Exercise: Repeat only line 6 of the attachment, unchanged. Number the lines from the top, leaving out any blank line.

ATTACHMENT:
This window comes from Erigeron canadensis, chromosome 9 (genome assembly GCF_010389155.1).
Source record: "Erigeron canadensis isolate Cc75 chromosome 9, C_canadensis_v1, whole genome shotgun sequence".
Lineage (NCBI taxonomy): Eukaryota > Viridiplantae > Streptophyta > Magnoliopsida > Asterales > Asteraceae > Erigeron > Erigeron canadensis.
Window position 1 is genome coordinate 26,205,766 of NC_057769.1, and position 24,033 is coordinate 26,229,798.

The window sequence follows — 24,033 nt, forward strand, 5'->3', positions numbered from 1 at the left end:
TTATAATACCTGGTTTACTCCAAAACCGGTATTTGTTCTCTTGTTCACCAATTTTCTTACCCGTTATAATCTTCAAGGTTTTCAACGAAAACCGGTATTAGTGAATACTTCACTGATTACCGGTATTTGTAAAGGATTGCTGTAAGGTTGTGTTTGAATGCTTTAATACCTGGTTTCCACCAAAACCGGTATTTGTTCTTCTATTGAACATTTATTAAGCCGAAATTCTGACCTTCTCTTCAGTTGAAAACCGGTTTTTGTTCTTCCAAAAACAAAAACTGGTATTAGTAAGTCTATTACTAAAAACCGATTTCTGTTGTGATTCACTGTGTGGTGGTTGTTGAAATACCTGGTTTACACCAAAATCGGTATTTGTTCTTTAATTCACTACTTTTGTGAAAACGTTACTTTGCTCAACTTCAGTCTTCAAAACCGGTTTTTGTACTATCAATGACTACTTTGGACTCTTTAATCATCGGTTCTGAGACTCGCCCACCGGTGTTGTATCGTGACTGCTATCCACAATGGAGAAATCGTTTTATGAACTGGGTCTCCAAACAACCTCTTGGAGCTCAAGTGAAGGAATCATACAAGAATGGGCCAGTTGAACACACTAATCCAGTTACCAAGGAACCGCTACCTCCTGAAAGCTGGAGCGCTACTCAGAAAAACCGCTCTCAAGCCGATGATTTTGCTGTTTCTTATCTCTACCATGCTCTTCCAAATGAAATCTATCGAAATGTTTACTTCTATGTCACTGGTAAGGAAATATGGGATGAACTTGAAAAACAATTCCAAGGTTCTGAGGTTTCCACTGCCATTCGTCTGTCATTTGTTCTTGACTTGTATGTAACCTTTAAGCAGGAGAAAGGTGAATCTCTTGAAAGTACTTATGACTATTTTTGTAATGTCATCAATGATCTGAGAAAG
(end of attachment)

TTATAATACCTGGTTTACTCCAAAACCGGTATTTGTTCTCTTGTTCACCAATTTTCTTACCCGTTATAATCTTCAAGGTTTTCAACGAAAACCGGTATTAGTGAATACTTCACTGATTACCGGTATTTGTAAAGGATTGCTGTAAGGTTGTGTTTGAATGCTTTAATACCTGGTTTCCACCAAAACCGGTATTTGTTCTTCTATTGAACATTTATTAAGCCGAAATTCTGACCTTCTCTTCAGTTGAAAACCGGTTTTTGTTCTTCCAAAAACAAAAACTGGTATTAGTAAGTCTATTACTAAAAACCGATTTCTGTTGTGATTCACTGTGTGGTGGTTGTTGAAATACCTGGTTTACACCAAAATCGGTATTTGTTCTTTAATTCACTACTTTTGTGAAAACGTTACTTTGCTCAACTTCAGTCTTCAAAACCGGTTTTTGTACTATCAATGACTACTTTGGACTCTTTAATCATCGGTTCTGAGACTCGCCCACCGGTGTTGTATCGTGACTGCTATCCACAATGGAGAAATCGTTTTATGAACTGGGTCTCCAAACAACCTCTTGGAGCTCAAGTGAAGGAATCATACAAGAATGGGCCAGTTGAACACACTAATCCAGTTACCAAGGAACCGCTACCTCCTGAAAGCTGGAGCGCTACTCAGAAAAACCGCTCTCAAGCCGATGATTTTGCTGTTTCTTATCTCTACCATGCTCTTCCAAATGAAATCTATCGAAATGTTTACTTCTATGTCACTGGTAAGGAAATATGGGATGAACTTGAAAAACAATTCCAAGGTTCTGAGGTTTCCACTGCCATTCGTCTGTCATTTGTTCTTGACTTGTATGTAACCTTTAAGCAGGAGAAAGGTGAATCTCTTGAAAGTACTTATGACTATTTTTGTAATGTCATCAATGATCTGAGAAAG